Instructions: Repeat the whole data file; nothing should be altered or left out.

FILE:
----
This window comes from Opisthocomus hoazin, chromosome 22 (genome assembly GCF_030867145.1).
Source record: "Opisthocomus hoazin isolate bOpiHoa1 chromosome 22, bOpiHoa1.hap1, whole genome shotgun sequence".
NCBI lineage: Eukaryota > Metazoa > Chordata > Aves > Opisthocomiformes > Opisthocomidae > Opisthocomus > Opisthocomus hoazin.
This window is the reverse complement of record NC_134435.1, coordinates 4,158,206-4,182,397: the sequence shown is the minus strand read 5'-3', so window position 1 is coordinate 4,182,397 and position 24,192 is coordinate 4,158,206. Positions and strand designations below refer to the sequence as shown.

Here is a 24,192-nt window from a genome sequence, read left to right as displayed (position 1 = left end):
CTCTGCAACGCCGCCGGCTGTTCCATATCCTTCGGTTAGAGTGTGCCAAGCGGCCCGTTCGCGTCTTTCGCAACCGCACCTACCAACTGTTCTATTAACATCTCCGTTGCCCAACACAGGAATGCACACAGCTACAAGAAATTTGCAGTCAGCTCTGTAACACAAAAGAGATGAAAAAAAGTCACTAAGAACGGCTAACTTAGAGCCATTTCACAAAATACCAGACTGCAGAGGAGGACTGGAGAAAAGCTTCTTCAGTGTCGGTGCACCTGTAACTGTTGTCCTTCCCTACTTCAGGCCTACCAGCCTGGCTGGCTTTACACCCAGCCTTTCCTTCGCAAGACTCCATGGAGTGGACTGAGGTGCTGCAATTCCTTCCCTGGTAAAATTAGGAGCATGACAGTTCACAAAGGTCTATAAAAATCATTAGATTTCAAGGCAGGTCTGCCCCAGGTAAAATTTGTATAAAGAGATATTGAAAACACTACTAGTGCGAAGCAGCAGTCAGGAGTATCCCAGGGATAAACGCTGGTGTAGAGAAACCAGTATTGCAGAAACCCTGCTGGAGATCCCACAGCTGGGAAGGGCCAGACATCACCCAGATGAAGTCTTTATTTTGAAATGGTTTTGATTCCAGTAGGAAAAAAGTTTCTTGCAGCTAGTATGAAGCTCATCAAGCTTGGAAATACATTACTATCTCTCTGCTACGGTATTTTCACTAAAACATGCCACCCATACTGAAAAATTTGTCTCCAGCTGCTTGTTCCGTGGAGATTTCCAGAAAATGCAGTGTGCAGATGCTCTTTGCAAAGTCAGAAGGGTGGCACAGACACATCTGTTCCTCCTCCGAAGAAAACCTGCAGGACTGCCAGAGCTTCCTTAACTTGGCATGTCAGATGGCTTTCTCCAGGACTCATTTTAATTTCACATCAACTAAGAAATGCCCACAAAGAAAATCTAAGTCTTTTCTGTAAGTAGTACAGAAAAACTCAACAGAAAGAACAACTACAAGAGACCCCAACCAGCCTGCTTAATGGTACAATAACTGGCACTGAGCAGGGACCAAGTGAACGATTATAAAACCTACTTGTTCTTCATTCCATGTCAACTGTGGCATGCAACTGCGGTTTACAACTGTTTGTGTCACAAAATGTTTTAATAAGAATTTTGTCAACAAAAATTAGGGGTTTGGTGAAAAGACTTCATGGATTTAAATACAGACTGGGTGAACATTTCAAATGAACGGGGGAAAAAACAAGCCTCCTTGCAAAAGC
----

This window comes from Opisthocomus hoazin, chromosome 22 (genome assembly GCF_030867145.1).
Source record: "Opisthocomus hoazin isolate bOpiHoa1 chromosome 22, bOpiHoa1.hap1, whole genome shotgun sequence".
NCBI lineage: Eukaryota > Metazoa > Chordata > Aves > Opisthocomiformes > Opisthocomidae > Opisthocomus > Opisthocomus hoazin.
This window is the reverse complement of record NC_134435.1, coordinates 4,158,206-4,182,397: the sequence shown is the minus strand read 5'-3', so window position 1 is coordinate 4,182,397 and position 24,192 is coordinate 4,158,206. Positions and strand designations below refer to the sequence as shown.

Here is a 24,192-nt window from a genome sequence, read left to right as displayed (position 1 = left end):
CTCTGCAACGCCGCCGGCTGTTCCATATCCTTCGGTTAGAGTGTGCCAAGCGGCCCGTTCGCGTCTTTCGCAACCGCACCTACCAACTGTTCTATTAACATCTCCGTTGCCCAACACAGGAATGCACACAGCTACAAGAAATTTGCAGTCAGCTCTGTAACACAAAAGAGATGAAAAAAAGTCACTAAGAACGGCTAACTTAGAGCCATTTCACAAAATACCAGACTGCAGAGGAGGACTGGAGAAAAGCTTCTTCAGTGTCGGTGCACCTGTAACTGTTGTCCTTCCCTACTTCAGGCCTACCAGCCTGGCTGGCTTTACACCCAGCCTTTCCTTCGCAAGACTCCATGGAGTGGACTGAGGTGCTGCAATTCCTTCCCTGGTAAAATTAGGAGCATGACAGTTCACAAAGGTCTATAAAAATCATTAGATTTCAAGGCAGGTCTGCCCCAGGTAAAATTTGTATAAAGAGATATTGAAAACACTACTAGTGCGAAGCAGCAGTCAGGAGTATCCCAGGGATAAACGCTGGTGTAGAGAAACCAGTATTGCAGAAACCCTGCTGGAGATCCCACAGCTGGGAAGGGCCAGACATCACCCAGATGAAGTCTTTATTTTGAAATGGTTTTGATTCCAGTAGGAAAAAAGTTTCTTGCAGCTAGTATGAAGCTCATCAAGCTTGGAAATACATTACTATCTCTCTGCTACGGTATTTTCACTAAAACATGCCACCCATACTGAAAAATTTGTCTCCAGCTGCTTGTTCCGTGGAGATTTCCAGAAAATGCAGTGTGCAGATGCTCTTTGCAAAGTCAGAAGGGTGGCACAGACACATCTGTTCCTCCTCCGAAGAAAACCTGCAGGACTGCCAGAGCTTCCTTAACTTGGCATGTCAGATGGCTTTCTCCAGGACTCATTTTAATTTCACATCAACTAAGAAATGCCCACAAAGAAAATCTAAGTCTTTTCTGTAAGTAGTACAGAAAAACTCAACAGAAAGAACAACTACAAGAGACCCCAACCAGCCTGCTTAATGGTACAATAACTGGCACTGAGCAGGGACCAAGTGAACGATTATAAAACCTACTTGTTCTTCATTCCATGTCAACTGTGGCATGCAACTGCGGTTTACAACTGTTTGTGTCACAAAATGTTTTAATAAGAATTTTGTCAACAAAAATTAGGGGTTTGGTGAAAAGACTTCATGGATTTAAATACAGACTGGGTGAACATTTCAAATGAACGGGGGAAAAAACAAGCCTCCTTGCAAAAGC